Anyone teaching at a Christian university knows that it is a community. But the idea of community must extend beyond the classroom and the office hours mandated by a course syllabus. Here are a few, simple suggestions to extend the idea of community among students: Attend chapel and make it a part of your weekly schedule. Our campus pastor tells me that students notice which professors attend chapel regularly. And he makes it a point to call on faculty to pray in chapel to showcase faithful attendance as a model. Eat lunch with your students in the cafeteria. If one of your students invites you to attend a sporting event in which he or she is on the team, show up. Encourage your students to attend a doctrinally sound church where they can get involved serving. And the best way to accomplish this is to be involved yourself at your church, perhaps teaching a small group, serving on the welcome team or singing in the choir. Look for opportunities to participate in an off-campus university-sponsored work opportunity as a volunteer with a student group or help lead a mission trip. Consider inviting a group of students to your home for a meal. As one of the defining characteristics of the Benedict Option, these are all opportunities to demonstrate community in a meaningful way. Your students will catch this and appreciate it.
My syllabi list official office hours but I always add, “any time my door is open, and my light is on, feel free to drop in for whatever…” Once my students find out that I have a tray with a generous variety of salty and sweet snacks, they take me up on it (as do a number of my professorial colleagues!). My wife goes to elaborate lengths to keep my inventory well-stocked with chips and cookies. It is an inexpensive way to make students feel welcome.
But it’s not just about food. Last year I began a program to purchase Christian books in bulk that I thought would be helpful to students depending on where they were in their spiritual walk. Don’t Waste Your Life, by John Piper was among my first offerings. For students planning to go on a mission trip I have copies of Eternity in their Hearts, by Don Richardson. And for any anxious members of Gen-Z, The Freedom of Self-forgetfulness by Timothy Keller is a great read.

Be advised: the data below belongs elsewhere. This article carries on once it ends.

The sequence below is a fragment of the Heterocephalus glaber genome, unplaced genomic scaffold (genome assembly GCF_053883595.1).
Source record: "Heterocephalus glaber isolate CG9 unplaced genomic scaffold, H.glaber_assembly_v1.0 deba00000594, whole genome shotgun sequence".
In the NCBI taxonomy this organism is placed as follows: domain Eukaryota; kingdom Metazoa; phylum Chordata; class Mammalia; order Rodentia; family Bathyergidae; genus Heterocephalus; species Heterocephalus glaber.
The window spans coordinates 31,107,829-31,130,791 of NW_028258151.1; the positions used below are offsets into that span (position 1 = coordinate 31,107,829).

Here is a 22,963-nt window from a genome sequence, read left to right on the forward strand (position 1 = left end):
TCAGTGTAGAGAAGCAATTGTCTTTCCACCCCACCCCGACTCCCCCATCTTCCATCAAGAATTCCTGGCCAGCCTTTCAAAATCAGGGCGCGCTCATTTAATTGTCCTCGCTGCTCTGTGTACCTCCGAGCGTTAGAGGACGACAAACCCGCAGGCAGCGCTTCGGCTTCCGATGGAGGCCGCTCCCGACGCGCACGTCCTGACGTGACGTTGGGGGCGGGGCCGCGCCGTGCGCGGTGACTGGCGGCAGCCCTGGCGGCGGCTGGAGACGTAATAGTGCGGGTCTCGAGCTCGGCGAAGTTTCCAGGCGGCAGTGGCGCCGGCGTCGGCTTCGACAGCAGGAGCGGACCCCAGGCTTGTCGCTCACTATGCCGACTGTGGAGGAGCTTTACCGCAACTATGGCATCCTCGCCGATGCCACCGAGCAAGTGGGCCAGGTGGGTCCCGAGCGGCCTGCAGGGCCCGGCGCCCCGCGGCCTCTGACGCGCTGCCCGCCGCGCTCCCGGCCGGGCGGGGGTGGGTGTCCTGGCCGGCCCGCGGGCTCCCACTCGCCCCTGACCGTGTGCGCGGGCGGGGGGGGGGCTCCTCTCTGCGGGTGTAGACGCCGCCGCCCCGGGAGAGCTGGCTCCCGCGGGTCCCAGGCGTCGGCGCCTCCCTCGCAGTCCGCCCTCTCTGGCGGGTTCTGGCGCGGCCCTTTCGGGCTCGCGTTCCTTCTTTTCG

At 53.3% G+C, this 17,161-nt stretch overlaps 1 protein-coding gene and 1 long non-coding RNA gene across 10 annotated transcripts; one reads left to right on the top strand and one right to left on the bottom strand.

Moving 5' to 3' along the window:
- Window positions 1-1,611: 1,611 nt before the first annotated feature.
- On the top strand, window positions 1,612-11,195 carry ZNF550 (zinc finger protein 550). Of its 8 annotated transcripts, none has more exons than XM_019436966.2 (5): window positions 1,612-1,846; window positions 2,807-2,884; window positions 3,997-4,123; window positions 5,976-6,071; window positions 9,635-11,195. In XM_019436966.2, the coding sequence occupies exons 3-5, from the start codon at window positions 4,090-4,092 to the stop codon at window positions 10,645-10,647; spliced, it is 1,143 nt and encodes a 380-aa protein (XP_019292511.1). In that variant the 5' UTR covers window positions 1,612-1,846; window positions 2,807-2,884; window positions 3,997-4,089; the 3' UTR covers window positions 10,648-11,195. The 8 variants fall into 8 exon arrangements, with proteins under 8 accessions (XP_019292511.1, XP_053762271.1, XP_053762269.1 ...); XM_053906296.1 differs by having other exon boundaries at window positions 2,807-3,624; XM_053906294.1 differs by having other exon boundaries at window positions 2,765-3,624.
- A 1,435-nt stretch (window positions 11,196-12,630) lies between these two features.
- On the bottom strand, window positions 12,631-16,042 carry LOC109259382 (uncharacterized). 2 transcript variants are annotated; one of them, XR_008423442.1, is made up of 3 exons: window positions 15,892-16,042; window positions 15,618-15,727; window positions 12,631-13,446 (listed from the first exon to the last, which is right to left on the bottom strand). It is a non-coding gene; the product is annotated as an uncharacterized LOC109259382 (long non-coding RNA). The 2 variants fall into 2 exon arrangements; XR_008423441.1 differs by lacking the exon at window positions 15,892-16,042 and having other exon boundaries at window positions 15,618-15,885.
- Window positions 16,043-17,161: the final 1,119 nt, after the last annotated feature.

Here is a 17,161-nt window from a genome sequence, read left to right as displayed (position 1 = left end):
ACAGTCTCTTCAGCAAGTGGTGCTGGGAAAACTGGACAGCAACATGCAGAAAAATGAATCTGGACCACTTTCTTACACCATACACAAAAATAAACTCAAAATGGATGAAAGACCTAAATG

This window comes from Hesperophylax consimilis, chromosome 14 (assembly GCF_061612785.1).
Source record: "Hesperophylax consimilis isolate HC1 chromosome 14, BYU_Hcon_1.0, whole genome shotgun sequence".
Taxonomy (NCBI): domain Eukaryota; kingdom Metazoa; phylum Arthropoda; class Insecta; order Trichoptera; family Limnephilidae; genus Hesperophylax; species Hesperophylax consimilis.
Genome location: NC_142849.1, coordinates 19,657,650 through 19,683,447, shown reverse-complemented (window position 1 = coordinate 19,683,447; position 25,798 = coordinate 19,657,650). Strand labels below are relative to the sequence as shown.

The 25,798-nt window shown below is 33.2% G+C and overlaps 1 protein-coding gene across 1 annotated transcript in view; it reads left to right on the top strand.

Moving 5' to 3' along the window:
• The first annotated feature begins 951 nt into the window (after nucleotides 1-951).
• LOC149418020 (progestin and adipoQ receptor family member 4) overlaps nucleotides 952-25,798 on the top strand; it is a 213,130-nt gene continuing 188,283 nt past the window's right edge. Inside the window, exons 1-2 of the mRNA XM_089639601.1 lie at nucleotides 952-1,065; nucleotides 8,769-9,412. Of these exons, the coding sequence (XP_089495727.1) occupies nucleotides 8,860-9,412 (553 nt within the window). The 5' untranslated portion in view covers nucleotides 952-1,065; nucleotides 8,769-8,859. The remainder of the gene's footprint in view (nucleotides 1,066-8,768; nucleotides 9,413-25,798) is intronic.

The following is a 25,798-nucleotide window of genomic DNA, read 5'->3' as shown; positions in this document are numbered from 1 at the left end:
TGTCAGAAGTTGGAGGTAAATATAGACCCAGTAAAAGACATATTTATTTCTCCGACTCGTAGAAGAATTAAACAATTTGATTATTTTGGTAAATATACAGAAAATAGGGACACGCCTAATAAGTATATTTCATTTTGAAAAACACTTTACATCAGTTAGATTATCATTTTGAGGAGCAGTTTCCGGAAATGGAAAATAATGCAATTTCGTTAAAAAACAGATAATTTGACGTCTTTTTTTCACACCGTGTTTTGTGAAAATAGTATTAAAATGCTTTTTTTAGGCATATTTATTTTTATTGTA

7. Balance—”prudence, mercy and good judgment”5
The Benedictine monks define balance as being Christ-like in all things while fulfilling the Lord’s calling. And it doesn’t matter whether a person is called to a secular or a sacred life—the Bible makes no distinction between the two. Our students need to see this type of balance in our lives.
The only great tragedy in life according to Dreher is that “no matter what a Christian’s circumstances, he cannot live faithfully if God is only part of his life, bracketed away from the rest. In the end, either Christ is at the center of our lives or the Self and all its idolatries. There is no middle ground.”6
In the church my family attends, our campus pastor closes every service with this simple reminder: “We’ve been the church in here, now go and be the church out there.”
Teaching the subjects in our fields of expertise with passion and excellent pedagogy is our calling: “In everything set them an example by doing what is good. In your teaching show integrity, seriousness,” Titus 2:7 (NIV), but pointing the way to God for students, so that they may be transformed into the likeness of His Son, Jesus Christ must never be an afterthought—like that quick prayer before the start of class, with nothing else following.
- Rod Dreher, The Benedict Option, Sentinel an imprint of Penguin Random House LLC, NY, (2017), 3.
- Dreher, The Benedict Option, 57.
- Dreher, The Benedict Option, 62.
- Christopher Drew, “Why Science Majors Change Their Minds (It’s Just So Darn Hard,)” The New York Times, November 4, 2011
- Dreher, The Benedict Option, 63.
- Dreher, The Benedict Option, 74.
Excellent practical suggestions on a neglected topic. I wish I would have read this article 40 years ago!
Thank you Gregory. This is excellent advice for Christian school teachers as well.